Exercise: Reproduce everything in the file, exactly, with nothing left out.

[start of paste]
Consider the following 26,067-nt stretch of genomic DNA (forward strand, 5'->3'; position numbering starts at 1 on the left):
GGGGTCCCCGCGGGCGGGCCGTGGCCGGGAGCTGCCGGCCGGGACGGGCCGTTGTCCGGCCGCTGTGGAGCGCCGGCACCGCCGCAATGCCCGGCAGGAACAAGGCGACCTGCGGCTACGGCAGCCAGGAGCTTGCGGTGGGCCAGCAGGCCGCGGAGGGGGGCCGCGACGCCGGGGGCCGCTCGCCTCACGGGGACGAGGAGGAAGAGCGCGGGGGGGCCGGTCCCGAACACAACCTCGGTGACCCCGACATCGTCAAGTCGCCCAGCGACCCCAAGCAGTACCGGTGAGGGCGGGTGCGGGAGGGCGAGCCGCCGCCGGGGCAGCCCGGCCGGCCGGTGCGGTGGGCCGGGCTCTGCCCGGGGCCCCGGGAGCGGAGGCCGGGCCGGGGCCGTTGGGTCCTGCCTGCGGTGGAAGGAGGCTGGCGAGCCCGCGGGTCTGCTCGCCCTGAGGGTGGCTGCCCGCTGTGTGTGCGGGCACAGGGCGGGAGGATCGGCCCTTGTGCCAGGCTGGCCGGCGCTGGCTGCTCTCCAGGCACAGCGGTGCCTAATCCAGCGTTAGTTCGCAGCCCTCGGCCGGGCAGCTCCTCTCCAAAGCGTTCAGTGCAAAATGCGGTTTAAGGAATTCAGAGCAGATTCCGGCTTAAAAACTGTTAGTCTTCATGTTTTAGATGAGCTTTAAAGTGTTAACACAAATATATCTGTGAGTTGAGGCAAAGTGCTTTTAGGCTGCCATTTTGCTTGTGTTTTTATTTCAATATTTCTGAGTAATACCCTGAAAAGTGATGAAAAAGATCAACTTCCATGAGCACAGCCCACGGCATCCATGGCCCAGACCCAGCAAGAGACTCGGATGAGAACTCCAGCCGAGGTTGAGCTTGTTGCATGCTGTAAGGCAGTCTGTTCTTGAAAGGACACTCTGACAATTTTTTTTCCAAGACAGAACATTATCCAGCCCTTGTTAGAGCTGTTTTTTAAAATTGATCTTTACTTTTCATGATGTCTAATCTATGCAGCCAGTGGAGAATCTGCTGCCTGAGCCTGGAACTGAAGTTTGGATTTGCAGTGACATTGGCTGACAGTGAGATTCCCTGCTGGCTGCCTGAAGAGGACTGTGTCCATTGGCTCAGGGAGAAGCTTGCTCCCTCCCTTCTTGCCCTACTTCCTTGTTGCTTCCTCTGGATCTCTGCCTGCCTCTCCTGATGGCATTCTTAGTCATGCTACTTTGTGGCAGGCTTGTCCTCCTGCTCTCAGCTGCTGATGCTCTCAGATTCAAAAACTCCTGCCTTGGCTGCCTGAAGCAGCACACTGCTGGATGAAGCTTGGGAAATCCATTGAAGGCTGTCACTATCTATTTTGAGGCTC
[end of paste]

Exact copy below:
Consider the following 26,067-nt stretch of genomic DNA (forward strand, 5'->3'; position numbering starts at 1 on the left):
GGGGTCCCCGCGGGCGGGCCGTGGCCGGGAGCTGCCGGCCGGGACGGGCCGTTGTCCGGCCGCTGTGGAGCGCCGGCACCGCCGCAATGCCCGGCAGGAACAAGGCGACCTGCGGCTACGGCAGCCAGGAGCTTGCGGTGGGCCAGCAGGCCGCGGAGGGGGGCCGCGACGCCGGGGGCCGCTCGCCTCACGGGGACGAGGAGGAAGAGCGCGGGGGGGCCGGTCCCGAACACAACCTCGGTGACCCCGACATCGTCAAGTCGCCCAGCGACCCCAAGCAGTACCGGTGAGGGCGGGTGCGGGAGGGCGAGCCGCCGCCGGGGCAGCCCGGCCGGCCGGTGCGGTGGGCCGGGCTCTGCCCGGGGCCCCGGGAGCGGAGGCCGGGCCGGGGCCGTTGGGTCCTGCCTGCGGTGGAAGGAGGCTGGCGAGCCCGCGGGTCTGCTCGCCCTGAGGGTGGCTGCCCGCTGTGTGTGCGGGCACAGGGCGGGAGGATCGGCCCTTGTGCCAGGCTGGCCGGCGCTGGCTGCTCTCCAGGCACAGCGGTGCCTAATCCAGCGTTAGTTCGCAGCCCTCGGCCGGGCAGCTCCTCTCCAAAGCGTTCAGTGCAAAATGCGGTTTAAGGAATTCAGAGCAGATTCCGGCTTAAAAACTGTTAGTCTTCATGTTTTAGATGAGCTTTAAAGTGTTAACACAAATATATCTGTGAGTTGAGGCAAAGTGCTTTTAGGCTGCCATTTTGCTTGTGTTTTTATTTCAATATTTCTGAGTAATACCCTGAAAAGTGATGAAAAAGATCAACTTCCATGAGCACAGCCCACGGCATCCATGGCCCAGACCCAGCAAGAGACTCGGATGAGAACTCCAGCCGAGGTTGAGCTTGTTGCATGCTGTAAGGCAGTCTGTTCTTGAAAGGACACTCTGACAATTTTTTTTCCAAGACAGAACATTATCCAGCCCTTGTTAGAGCTGTTTTTTAAAATTGATCTTTACTTTTCATGATGTCTAATCTATGCAGCCAGTGGAGAATCTGCTGCCTGAGCCTGGAACTGAAGTTTGGATTTGCAGTGACATTGGCTGACAGTGAGATTCCCTGCTGGCTGCCTGAAGAGGACTGTGTCCATTGGCTCAGGGAGAAGCTTGCTCCCTCCCTTCTTGCCCTACTTCCTTGTTGCTTCCTCTGGATCTCTGCCTGCCTCTCCTGATGGCATTCTTAGTCATGCTACTTTGTGGCAGGCTTGTCCTCCTGCTCTCAGCTGCTGATGCTCTCAGATTCAAAAACTCCTGCCTTGGCTGCCTGAAGCAGCACACTGCTGGATGAAGCTTGGGAAATCCATTGAAGGCTGTCACTATCTATTTTGAGGCTC